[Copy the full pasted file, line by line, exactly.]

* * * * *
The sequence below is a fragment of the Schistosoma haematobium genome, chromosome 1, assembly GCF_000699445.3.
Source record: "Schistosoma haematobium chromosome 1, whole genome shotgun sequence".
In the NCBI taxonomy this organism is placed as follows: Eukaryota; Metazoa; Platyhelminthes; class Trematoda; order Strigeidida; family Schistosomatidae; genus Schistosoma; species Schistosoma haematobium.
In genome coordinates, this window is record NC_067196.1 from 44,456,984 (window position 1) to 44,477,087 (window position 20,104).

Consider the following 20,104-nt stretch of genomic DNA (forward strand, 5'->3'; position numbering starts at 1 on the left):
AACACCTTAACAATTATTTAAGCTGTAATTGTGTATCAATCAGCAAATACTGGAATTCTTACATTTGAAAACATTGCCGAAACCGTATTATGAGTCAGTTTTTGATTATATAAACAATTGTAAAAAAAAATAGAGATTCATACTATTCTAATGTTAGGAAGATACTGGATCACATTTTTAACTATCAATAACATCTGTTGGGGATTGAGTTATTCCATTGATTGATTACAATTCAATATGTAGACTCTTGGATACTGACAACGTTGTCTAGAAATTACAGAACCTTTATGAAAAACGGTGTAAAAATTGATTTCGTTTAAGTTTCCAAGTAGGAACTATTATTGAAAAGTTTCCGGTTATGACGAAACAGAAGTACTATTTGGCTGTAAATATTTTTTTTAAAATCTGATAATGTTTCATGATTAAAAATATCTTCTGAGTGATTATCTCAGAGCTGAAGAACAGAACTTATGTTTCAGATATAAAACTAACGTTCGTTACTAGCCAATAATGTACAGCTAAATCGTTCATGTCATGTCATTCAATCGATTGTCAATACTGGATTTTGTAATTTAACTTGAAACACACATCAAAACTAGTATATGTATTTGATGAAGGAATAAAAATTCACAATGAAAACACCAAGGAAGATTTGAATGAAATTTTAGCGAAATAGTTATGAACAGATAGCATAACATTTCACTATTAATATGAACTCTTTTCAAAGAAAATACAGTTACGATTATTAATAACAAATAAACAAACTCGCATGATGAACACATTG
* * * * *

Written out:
The sequence below is a fragment of the Schistosoma haematobium genome, chromosome 1, assembly GCF_000699445.3.
Source record: "Schistosoma haematobium chromosome 1, whole genome shotgun sequence".
In the NCBI taxonomy this organism is placed as follows: Eukaryota; Metazoa; Platyhelminthes; class Trematoda; order Strigeidida; family Schistosomatidae; genus Schistosoma; species Schistosoma haematobium.
In genome coordinates, this window is record NC_067196.1 from 44,456,984 (window position 1) to 44,477,087 (window position 20,104).

Consider the following 20,104-nt stretch of genomic DNA (forward strand, 5'->3'; position numbering starts at 1 on the left):
AACACCTTAACAATTATTTAAGCTGTAATTGTGTATCAATCAGCAAATACTGGAATTCTTACATTTGAAAACATTGCCGAAACCGTATTATGAGTCAGTTTTTGATTATATAAACAATTGTAAAAAAAAATAGAGATTCATACTATTCTAATGTTAGGAAGATACTGGATCACATTTTTAACTATCAATAACATCTGTTGGGGATTGAGTTATTCCATTGATTGATTACAATTCAATATGTAGACTCTTGGATACTGACAACGTTGTCTAGAAATTACAGAACCTTTATGAAAAACGGTGTAAAAATTGATTTCGTTTAAGTTTCCAAGTAGGAACTATTATTGAAAAGTTTCCGGTTATGACGAAACAGAAGTACTATTTGGCTGTAAATATTTTTTTTAAAATCTGATAATGTTTCATGATTAAAAATATCTTCTGAGTGATTATCTCAGAGCTGAAGAACAGAACTTATGTTTCAGATATAAAACTAACGTTCGTTACTAGCCAATAATGTACAGCTAAATCGTTCATGTCATGTCATTCAATCGATTGTCAATACTGGATTTTGTAATTTAACTTGAAACACACATCAAAACTAGTATATGTATTTGATGAAGGAATAAAAATTCACAATGAAAACACCAAGGAAGATTTGAATGAAATTTTAGCGAAATAGTTATGAACAGATAGCATAACATTTCACTATTAATATGAACTCTTTTCAAAGAAAATACAGTTACGATTATTAATAACAAATAAACAAACTCGCATGATGAACACATTG